Validly serving a Statutory Demand is a prerequisite for presenting a Bankruptcy Petition
22 June 2017
The court has stressed the importance of validly serving a Statutory Demand before presenting a Bankruptcy Petition. The creditor must do all that is reasonably required to bring the service of the Statutory Demand to the attention of the debtor. Without effectively serving a Statutory Demand on the debtor, presenting a valid Bankruptcy Petition is impossible.
In Antony Canning v Irwin Mitchell LLP  EWHC 718 (Ch) the High Court heard an appeal against a District Judge’s decision to transfer a petition hearing and extend the hearing in relation to a Bankruptcy Petition.
Mr Canning owed Irvin Mitchell almost £12,000 in legal fees. Irwin Mitchell sought to bring bankruptcy proceedings against him to recover this sum. The Statutory Demand was served on Mr Canning in the following manner:
- 10 April 2016: The Statutory Demand was served on Mr Canning by a third party process server. Irwin Mitchell had used a Trace Agent to locate Mr Canning, who apparently spoke to someone who confirmed that Mr Canning lived at an address in Cornwall. The process server hand delivered the Statutory Demand to the Cornwall address. Mr Canning was not home, so the process server posted the letter in a sealed envelope marked for his attention through the letterbox.
- 6 May 2016: Irwin Mitchell presented a Bankruptcy Petition.
- 16 June 2016: Mr Canning contacted the process server to say that he did not and never had lived at the Cornwall address (he actually lived in Essex) and asked that the Statutory Demand be re-served at his solicitor’s address in London. Indeed the connection with Cornwall was in fact where he was registered as a director for a company that had never traded.
- 17 June 2016: The process server personally served a second Statutory Demand at the solicitor’s address, but Mr Canning still did not receive this.
The Bankruptcy Petition that Irwin Mitchell presented on 6 May 2016 was based upon the first Statutory Demand served on 10 April at the Cornwall address as the second had not yet been served at the time that it was presented. However, Irwin Mitchell argued that the service of the second Statutory Demand meant that they had taken all reasonable steps to bring the first Statutory Demand to Mr Canning’s attention.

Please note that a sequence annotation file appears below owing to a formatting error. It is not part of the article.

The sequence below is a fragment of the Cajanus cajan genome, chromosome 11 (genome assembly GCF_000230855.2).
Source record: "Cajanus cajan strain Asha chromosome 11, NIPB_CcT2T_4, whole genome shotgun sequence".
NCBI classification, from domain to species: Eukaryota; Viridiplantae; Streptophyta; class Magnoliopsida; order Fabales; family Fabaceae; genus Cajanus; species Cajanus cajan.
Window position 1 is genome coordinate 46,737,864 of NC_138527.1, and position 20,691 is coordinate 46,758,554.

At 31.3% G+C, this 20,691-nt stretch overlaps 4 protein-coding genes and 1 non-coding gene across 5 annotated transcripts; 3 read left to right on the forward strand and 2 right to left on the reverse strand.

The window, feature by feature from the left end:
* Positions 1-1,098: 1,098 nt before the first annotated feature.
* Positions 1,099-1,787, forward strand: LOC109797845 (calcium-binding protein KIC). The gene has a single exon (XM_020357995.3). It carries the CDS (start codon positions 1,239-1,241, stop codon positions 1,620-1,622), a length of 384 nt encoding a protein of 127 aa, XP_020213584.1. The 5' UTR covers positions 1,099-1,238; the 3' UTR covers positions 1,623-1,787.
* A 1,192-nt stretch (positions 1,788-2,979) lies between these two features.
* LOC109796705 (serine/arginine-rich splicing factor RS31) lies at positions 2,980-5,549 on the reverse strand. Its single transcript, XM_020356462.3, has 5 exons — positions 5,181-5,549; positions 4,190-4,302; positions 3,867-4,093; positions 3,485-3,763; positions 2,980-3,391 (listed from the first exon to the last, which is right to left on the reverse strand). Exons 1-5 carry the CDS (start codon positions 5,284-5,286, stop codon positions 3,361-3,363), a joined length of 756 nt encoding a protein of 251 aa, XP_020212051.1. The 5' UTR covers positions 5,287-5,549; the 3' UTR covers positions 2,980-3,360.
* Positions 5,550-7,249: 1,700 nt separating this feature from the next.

The judge did not agree with Irwin Mitchell’s contentions. He found as a fact that Irwin Mitchell had not done all that was necessary to bring the Statutory Demand to Mr Canning’s attention. He pointed to the lack of cooperation between Irwin Mitchell and Mr Canning’s solicitors as fatal to their argument that they had done all that was reasonably required. The judge pointed out that a simple telephone call would likely have sufficed to bring the Statutory Demand to Mr Canning’s attention.
In order to validly serve a Statutory Demand, a creditor must do all that is reasonably possible to bring it to the debtor’s attention. As the judge held that this was not the case, the first Statutory Demand could not be held to have been validly served. Service of a Statutory Demand is a prerequisite for a creditor’s entitlement to present a Bankruptcy Petition and so, without it, the court has no jurisdiction to hear the statutory demand. Therefore Irwin Mitchell’s Bankruptcy Petition failed. The Insolvency rules and practice direction clearly set out what must be undertaken in order that the court has jurisdiction to hear the petition, otherwise costs will be wasted.